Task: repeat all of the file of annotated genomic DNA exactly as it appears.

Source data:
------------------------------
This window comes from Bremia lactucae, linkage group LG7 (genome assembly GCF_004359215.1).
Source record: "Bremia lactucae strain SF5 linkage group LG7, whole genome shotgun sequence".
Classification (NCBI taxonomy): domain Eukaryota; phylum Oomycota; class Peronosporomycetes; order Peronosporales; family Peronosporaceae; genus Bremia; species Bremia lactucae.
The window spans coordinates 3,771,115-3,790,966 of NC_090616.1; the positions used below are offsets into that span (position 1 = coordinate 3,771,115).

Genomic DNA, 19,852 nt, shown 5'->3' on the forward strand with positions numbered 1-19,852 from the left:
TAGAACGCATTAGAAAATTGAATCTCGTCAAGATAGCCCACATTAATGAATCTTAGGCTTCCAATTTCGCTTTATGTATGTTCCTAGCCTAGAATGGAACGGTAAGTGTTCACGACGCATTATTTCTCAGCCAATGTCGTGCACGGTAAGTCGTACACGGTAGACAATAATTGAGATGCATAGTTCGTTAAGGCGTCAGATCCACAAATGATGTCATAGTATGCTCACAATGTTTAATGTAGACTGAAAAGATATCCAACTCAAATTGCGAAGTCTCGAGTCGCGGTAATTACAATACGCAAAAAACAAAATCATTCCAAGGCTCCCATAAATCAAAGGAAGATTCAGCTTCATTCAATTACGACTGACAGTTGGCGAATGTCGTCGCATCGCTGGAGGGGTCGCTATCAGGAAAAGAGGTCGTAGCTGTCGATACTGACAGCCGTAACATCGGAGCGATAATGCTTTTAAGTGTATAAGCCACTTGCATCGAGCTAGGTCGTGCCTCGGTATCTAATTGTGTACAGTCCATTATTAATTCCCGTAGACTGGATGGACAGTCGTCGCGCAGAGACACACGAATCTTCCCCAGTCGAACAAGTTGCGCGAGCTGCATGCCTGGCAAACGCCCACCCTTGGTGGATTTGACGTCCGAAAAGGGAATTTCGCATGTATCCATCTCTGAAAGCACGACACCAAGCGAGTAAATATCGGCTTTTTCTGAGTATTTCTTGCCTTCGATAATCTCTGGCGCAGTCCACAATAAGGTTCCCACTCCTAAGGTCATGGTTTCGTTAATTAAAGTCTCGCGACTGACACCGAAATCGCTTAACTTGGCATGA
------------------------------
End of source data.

This window comes from Bremia lactucae, linkage group LG7 (genome assembly GCF_004359215.1).
Source record: "Bremia lactucae strain SF5 linkage group LG7, whole genome shotgun sequence".
Classification (NCBI taxonomy): domain Eukaryota; phylum Oomycota; class Peronosporomycetes; order Peronosporales; family Peronosporaceae; genus Bremia; species Bremia lactucae.
The window spans coordinates 3,771,115-3,790,966 of NC_090616.1; the positions used below are offsets into that span (position 1 = coordinate 3,771,115).

Genomic DNA, 19,852 nt, shown 5'->3' on the forward strand with positions numbered 1-19,852 from the left:
TAGAACGCATTAGAAAATTGAATCTCGTCAAGATAGCCCACATTAATGAATCTTAGGCTTCCAATTTCGCTTTATGTATGTTCCTAGCCTAGAATGGAACGGTAAGTGTTCACGACGCATTATTTCTCAGCCAATGTCGTGCACGGTAAGTCGTACACGGTAGACAATAATTGAGATGCATAGTTCGTTAAGGCGTCAGATCCACAAATGATGTCATAGTATGCTCACAATGTTTAATGTAGACTGAAAAGATATCCAACTCAAATTGCGAAGTCTCGAGTCGCGGTAATTACAATACGCAAAAAACAAAATCATTCCAAGGCTCCCATAAATCAAAGGAAGATTCAGCTTCATTCAATTACGACTGACAGTTGGCGAATGTCGTCGCATCGCTGGAGGGGTCGCTATCAGGAAAAGAGGTCGTAGCTGTCGATACTGACAGCCGTAACATCGGAGCGATAATGCTTTTAAGTGTATAAGCCACTTGCATCGAGCTAGGTCGTGCCTCGGTATCTAATTGTGTACAGTCCATTATTAATTCCCGTAGACTGGATGGACAGTCGTCGCGCAGAGACACACGAATCTTCCCCAGTCGAACAAGTTGCGCGAGCTGCATGCCTGGCAAACGCCCACCCTTGGTGGATTTGACGTCCGAAAAGGGAATTTCGCATGTATCCATCTCTGAAAGCACGACACCAAGCGAGTAAATATCGGCTTTTTCTGAGTATTTCTTGCCTTCGATAATCTCTGGCGCAGTCCACAATAAGGTTCCCACTCCTAAGGTCATGGTTTCGTTAATTAAAGTCTCGCGACTGACACCGAAATCGCTTAACTTGGCATGA